Talking to Strangers by Malcolm Gladwell

by James Wallace Harris, Sunday, November 3, 2019

Talking to Strangers: What We Should Know About The People We Don’t Know is Malcolm Gladwell’s sixth book. I’m a big fan ever since his first book, The Tipping Point. Gladwell is an explainer, but he’s not straight forward in how he explains things. He enlightens by having the reader go step-by-step through the data he’s gathered to reach the same conclusion he has carefully discovered himself. He doesn’t just try to tell us the answer. Gladwell sees the world multidimensionally, so simple explanations won’t do.

In Talking to Strangers Gladwell wants us to understand what happened to Sandra Bland. Bland was pulled over for not using her turn signal when changing lanes, ended up being arrested, and committing suicide while in jail. The story was in all the news in the summer of 2015, and there was even an HBO documentary about the incidence. Gladwell became quite angry by the event and feels the media has failed to explain what happened and why.

It’s such a complicated story that Gladwell doesn’t even get to Bland’s story until page 313, but when he does, it all comes together perfectly.

Many people feel society is coming apart. That politics is disintegrating our culture. That everyone is on a short fuse, overly sensitive, and too easy to take offense. That there is little honesty in the world, and too many people want to carry guns. Our society is being overrun by mistrust and resentment. I am reminded of an experiment I heard about in school back in the 1960s. It involved cramming rats into a cage to simulate overpopulation. The stress of being forced to interact made them go mad and attack each other. Gladwell doesn’t mention this, but I was reminded of it constantly as I read his book.

Gladwell says we don’t know how to talk to strangers. He then goes on using various famous historical and news events to explain how miscommunication created extreme problems, often resulting in lethal consequences. His examples are quite fascinating. The first goes all the way back to Hernán Cortés meeting the Aztec ruler Montezuma, an extreme case of strangers meeting. Then he deals with Cuban spies and the CIA. This chapter is a mind-blower because Gladwell presents several historical cases where the CIA were completely fooled by double-agents. This is impressive because we assume CIA agents are highly trained at observing and understanding people.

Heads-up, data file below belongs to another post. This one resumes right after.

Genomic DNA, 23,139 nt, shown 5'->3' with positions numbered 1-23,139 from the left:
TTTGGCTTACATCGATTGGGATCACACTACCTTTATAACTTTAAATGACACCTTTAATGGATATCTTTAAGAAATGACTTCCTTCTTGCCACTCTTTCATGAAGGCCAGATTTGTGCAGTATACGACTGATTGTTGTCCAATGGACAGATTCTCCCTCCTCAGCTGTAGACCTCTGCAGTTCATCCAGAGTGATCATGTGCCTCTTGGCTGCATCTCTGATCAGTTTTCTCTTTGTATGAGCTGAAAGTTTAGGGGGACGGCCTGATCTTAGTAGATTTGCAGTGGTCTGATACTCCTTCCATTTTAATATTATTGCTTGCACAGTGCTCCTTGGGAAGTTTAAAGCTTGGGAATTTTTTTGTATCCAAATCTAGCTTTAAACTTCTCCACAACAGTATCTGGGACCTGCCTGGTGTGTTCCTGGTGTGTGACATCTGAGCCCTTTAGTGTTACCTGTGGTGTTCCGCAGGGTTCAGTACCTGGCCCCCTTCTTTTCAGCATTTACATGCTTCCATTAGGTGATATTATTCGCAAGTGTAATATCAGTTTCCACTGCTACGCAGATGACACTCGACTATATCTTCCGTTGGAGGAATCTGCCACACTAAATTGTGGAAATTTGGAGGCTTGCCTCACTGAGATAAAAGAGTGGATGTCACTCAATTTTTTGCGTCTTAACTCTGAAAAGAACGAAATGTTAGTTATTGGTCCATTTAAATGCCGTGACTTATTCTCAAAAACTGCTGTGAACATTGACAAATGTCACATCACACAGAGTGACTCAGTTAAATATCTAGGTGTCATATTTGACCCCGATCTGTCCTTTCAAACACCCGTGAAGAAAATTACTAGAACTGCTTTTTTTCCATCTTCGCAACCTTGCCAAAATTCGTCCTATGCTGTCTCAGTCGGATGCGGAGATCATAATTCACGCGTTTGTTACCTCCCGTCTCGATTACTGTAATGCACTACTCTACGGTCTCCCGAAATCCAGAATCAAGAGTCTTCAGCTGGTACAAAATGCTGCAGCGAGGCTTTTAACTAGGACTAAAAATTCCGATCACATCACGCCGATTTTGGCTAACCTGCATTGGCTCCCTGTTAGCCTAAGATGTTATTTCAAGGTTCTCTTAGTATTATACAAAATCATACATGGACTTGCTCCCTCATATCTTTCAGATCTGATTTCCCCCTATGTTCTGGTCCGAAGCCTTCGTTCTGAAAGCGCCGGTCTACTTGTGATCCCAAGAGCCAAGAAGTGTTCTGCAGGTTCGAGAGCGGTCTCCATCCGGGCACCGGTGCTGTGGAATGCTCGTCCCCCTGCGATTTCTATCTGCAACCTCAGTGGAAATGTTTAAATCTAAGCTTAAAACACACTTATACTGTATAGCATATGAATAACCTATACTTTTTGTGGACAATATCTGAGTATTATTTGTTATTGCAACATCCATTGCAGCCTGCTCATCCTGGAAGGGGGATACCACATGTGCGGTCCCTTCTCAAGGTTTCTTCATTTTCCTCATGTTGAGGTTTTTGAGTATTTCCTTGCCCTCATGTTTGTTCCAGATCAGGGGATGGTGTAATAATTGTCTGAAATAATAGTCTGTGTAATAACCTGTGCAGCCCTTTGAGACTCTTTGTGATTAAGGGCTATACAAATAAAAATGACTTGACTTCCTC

After covering the CIA’s failure to detect traitors, Gladwell goes into detail about how Neville Chamberlain totally misread Adolph Hitler. These are fascinating cases of how we misread strangers, but they are so varied that you have to wonder what they mean to Sandra Bland’s case. Gladwell reminds us occasionally that Bland is his real goal, but he also tells us we’re not ready yet. He was right. You really want to stick close to Gladwell’s examples and explanations, because they do pay off big.

The problem is most people default to the truth, which is Gladwell’s way of saying we tend to believe other people are telling the truth. After reading his studies you feel like you should distrust everyone. Gladwell then gives cases of people who are always wary, and this is actually a worse way to live. To complicate matters, he gives several cases, such as Amanda Knox’s and Bernie Madoff’s where people act contrary to how they should act, which makes them even harder to read. I’ve seen a lot of news stories and documentaries about both of these cases and they don’t get to the details and insights that Gladwell does. I get the feeling that Gladwell wrote Talking to Strangers to show us how we’re all thinking too simplistically.

I’m not going to reiterate all of Gladwell’s arguments and cases. Besides not being able to tell when people are lying, and for many reasons, Gladwell gets to two other important insights. Coupling and location. He uses Sylvia Plath’s suicide and various studies on crime reduction methods to explain them. This is where Gladwell’s insights get more subtle. We want problems explained with one answer. Gladwell teaches us that sometimes a problem requires multiple datasets to understand what’s really going on. All too often we jump to what we think is the obvious conclusion when were missing whole areas of evidence. Evidence that sometimes appears to have no connection to the case.

Talking to Strangers is not a book you want to read casually, although it is very easy and entertaining to read. In essence, Gladwell is being a Zen master trying to explain the sound of one hand clapping. His examples bring us to the point where we have to have our own “I see!” moment. He can’t tell us. When Gladwell finally gets down to explaining what happened with Sandra Bland you should come to the conclusion that our present-day problems can’t be explained with the kind of logic we ordinary use with our friends or the kind of thinking we hear from pundits on TV. We’re too quick to lap up easy answers.

The trouble is most people will never understand what Gladwell is teaching. Most of us will continue to act on instinct using very limited instinctive thinking. Humans can’t handle the truth. This is my conclusion, not Gladwell’s. We think we know when we don’t. In fact, too many people are absolutely certain of their conclusions because their own explanations feel so right. We all live in the film Rashomon, each thinking we see the truth, but can’t understand the multiplex view we’d get from watching our lives from an outside vantage point.

Talking to Strangers, like other Gladwell books, are ones we should reread periodically. It’s so easy to fall back into simplex thinking. One of my favorite novels is Empire Star by Samuel R. Delany. It’s a science fiction novel about a farm boy from a backward planet traveling to other worlds and cultures. Before he leaves a wise person tells him that there are three kinds of thinking: simplex, complex, and multiplex. What this kid learns is most people are stuck in simplex and maybe complex thinking, and very few achieve multiplex thought. The story is about the kid evolving through the three stages of thinking.